Tim will present on: Art/Music/Empire: Intersectional Albertopolis

This paper examines the interwoven histories of art, music and imperial ideology in the emergence of the complex of institutions at South Kensington, founded after the Great Exhibition of 1851. These would come to include the Victoria and Albert Museum, the Royal College of Art and the Royal College of Music. Histories of the performing arts and those of visual and material culture are generally considered in isolation. But close examination of the braiding of these early institutional histories can reveal how powerfully the problematic of empire has shaped Britain’s cultural landscape. Synergies of sound and vision were deployed as oppressively at Albertopolis as on the durbar fields of the Raj. A decolonizing re-examination of the South Kensington archives, however, makes possible a fuller understanding of the imperfect functioning of imperialism as a totalizing cultural system. The absorption of visual and sonic influences from colonized peoples was a form of appropriation that also destabilized the mythic structures of British identity formation. Counternarratives reveal fractures along lines of class, race, gender and sexuality and suggest ways in which the institutions of Albertopolis, still powerful today, contain dissident strains within their own histories.

Debra Higgs Strickland is an art historian concerned with the foundational presence of non-humans and non-Christians in late medieval and early modern visual cultures grounded in pejorative ideological traditions, on which she has published widely. Her best-known books are The Monsters of Hieronymus Bosch (2019), Medieval Bestiaries: Text, Image, Ideology (1995) and Saracens, Demons, and Jews: Making Monsters in Medieval Art (2003). She sits on the Editorials Board of Studies in Iconography (journal) and is a member of the Advisory Board for Monsters and Marvels: Alterity in the Medieval and Early Modern Worlds (monograph series).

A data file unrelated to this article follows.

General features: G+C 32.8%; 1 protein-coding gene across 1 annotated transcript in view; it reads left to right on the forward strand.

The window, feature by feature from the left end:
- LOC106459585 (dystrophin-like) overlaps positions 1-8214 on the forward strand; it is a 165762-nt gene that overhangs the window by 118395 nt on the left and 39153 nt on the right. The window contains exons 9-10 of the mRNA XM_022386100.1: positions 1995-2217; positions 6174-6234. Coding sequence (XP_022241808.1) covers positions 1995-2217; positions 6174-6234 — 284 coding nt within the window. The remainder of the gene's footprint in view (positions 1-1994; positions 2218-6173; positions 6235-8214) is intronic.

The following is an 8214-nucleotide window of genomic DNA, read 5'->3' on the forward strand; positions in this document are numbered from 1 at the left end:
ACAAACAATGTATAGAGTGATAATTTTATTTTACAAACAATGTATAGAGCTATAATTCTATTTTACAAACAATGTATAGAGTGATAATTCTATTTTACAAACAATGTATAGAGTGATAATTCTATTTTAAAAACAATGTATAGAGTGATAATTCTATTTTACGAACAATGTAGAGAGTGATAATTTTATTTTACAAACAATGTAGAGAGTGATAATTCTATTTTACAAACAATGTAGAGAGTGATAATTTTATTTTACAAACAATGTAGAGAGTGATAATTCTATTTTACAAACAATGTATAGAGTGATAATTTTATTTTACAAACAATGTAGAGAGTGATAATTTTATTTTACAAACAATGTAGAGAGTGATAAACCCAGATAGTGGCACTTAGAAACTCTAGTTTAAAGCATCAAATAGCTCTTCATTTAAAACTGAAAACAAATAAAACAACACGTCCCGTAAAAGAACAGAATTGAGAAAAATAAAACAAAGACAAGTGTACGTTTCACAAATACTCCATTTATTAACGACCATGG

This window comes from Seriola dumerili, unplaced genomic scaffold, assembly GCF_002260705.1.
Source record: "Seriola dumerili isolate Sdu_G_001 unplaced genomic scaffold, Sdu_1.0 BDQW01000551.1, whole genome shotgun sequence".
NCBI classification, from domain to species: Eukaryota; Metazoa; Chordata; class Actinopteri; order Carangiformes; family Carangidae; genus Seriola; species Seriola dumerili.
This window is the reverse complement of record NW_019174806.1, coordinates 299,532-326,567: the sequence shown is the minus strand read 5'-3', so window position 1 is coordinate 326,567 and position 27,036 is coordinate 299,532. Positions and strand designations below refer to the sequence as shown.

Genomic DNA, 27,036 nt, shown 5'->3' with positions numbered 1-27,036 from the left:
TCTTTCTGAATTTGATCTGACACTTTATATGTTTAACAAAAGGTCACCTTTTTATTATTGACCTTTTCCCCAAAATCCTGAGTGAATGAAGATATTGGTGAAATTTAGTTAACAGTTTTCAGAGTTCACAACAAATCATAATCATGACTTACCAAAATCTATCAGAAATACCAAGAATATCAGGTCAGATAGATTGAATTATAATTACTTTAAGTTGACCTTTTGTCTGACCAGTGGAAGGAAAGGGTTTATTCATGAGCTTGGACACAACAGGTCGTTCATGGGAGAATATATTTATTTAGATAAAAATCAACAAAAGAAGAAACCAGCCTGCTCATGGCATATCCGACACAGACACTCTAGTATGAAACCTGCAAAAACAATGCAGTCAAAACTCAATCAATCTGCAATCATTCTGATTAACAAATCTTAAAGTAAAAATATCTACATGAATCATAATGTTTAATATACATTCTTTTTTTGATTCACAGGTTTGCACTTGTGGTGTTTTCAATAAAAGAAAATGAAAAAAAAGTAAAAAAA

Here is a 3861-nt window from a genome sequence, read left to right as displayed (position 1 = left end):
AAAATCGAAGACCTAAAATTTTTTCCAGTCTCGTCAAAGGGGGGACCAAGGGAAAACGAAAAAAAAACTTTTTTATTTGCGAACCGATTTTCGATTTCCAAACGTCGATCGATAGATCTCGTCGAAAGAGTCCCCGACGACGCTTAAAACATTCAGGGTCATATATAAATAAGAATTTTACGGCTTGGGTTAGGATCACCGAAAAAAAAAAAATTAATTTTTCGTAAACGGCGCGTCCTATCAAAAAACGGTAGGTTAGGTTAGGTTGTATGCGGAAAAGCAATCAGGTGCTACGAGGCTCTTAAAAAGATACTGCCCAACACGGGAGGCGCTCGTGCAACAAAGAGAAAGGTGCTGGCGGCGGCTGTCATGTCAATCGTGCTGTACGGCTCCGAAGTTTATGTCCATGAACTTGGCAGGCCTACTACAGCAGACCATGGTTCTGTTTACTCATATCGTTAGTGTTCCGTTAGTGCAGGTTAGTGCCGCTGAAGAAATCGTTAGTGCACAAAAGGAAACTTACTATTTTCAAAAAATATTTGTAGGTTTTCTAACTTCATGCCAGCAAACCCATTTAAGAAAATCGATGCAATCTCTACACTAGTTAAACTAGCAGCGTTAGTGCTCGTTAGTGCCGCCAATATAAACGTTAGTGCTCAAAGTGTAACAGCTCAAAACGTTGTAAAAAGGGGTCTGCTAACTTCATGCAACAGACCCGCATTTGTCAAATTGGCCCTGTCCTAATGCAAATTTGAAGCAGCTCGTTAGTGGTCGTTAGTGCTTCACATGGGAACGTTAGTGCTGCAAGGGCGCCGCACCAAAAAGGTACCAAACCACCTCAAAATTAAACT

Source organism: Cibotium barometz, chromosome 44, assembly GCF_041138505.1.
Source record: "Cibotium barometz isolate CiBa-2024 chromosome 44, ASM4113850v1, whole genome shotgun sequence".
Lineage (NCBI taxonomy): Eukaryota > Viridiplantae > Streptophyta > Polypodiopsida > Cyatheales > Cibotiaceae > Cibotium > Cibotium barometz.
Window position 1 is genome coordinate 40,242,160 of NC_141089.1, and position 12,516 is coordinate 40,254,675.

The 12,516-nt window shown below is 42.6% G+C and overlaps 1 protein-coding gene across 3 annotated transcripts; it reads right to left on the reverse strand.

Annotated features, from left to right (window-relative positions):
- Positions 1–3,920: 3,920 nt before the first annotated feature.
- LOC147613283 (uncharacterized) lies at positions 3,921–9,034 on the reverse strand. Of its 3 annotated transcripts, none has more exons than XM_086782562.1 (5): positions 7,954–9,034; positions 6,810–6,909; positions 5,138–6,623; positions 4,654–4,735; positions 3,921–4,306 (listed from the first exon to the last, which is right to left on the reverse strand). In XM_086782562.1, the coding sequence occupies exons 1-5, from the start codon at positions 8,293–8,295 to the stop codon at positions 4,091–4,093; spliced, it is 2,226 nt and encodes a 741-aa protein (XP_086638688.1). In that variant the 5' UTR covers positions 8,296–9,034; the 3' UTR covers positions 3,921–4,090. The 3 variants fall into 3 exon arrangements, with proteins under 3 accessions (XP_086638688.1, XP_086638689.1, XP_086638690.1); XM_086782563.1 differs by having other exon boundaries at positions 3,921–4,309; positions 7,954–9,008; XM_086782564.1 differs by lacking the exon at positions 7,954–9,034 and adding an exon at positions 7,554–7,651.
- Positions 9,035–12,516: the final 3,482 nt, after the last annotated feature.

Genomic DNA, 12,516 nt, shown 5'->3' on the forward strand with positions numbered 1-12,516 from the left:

Debra will present on: Difficult Places on the Hereford World Map (c. 1300)

What can a fourteenth-century map of the world tell us about a medieval worldview? The Hereford Map, the most celebrated and best preserved of the monumental mappae mundi, presents a schematic rendering of the then-known world’s landmasses and waterways, enriched by topographical features and hundreds of tiny figures and architectural icons explicated by hundreds more Latin and Anglo-Norman legends. Displayed in Hereford Cathedral for the edification of local clergy and international pilgrims and visitors from all walks of life, it has long been recognized as an important witness to medieval geographical, theological, encyclopaedic, biblical, bestiary, and travel traditions. Its simultaneously spatial and temporal presentation of not only the entire populated ecumene but also the whole of Christian salvation history–from Genesis to Judgement–invited each viewer to find their own place in this world and the next. However, certain places and the imagined habits of their inhabitants eluded the Christian salvational narrative, if not Christian experience. In this paper, I explore how these ‘difficult’ places pointed to more worldly concerns shared by the Map’s diverse viewers through representational (dis)placement of what we recognize today as race, gender, sexuality and other central human issues; thereby demonstrating how the mappae mundi provide unique opportunities for modern critical thinking about medieval difference.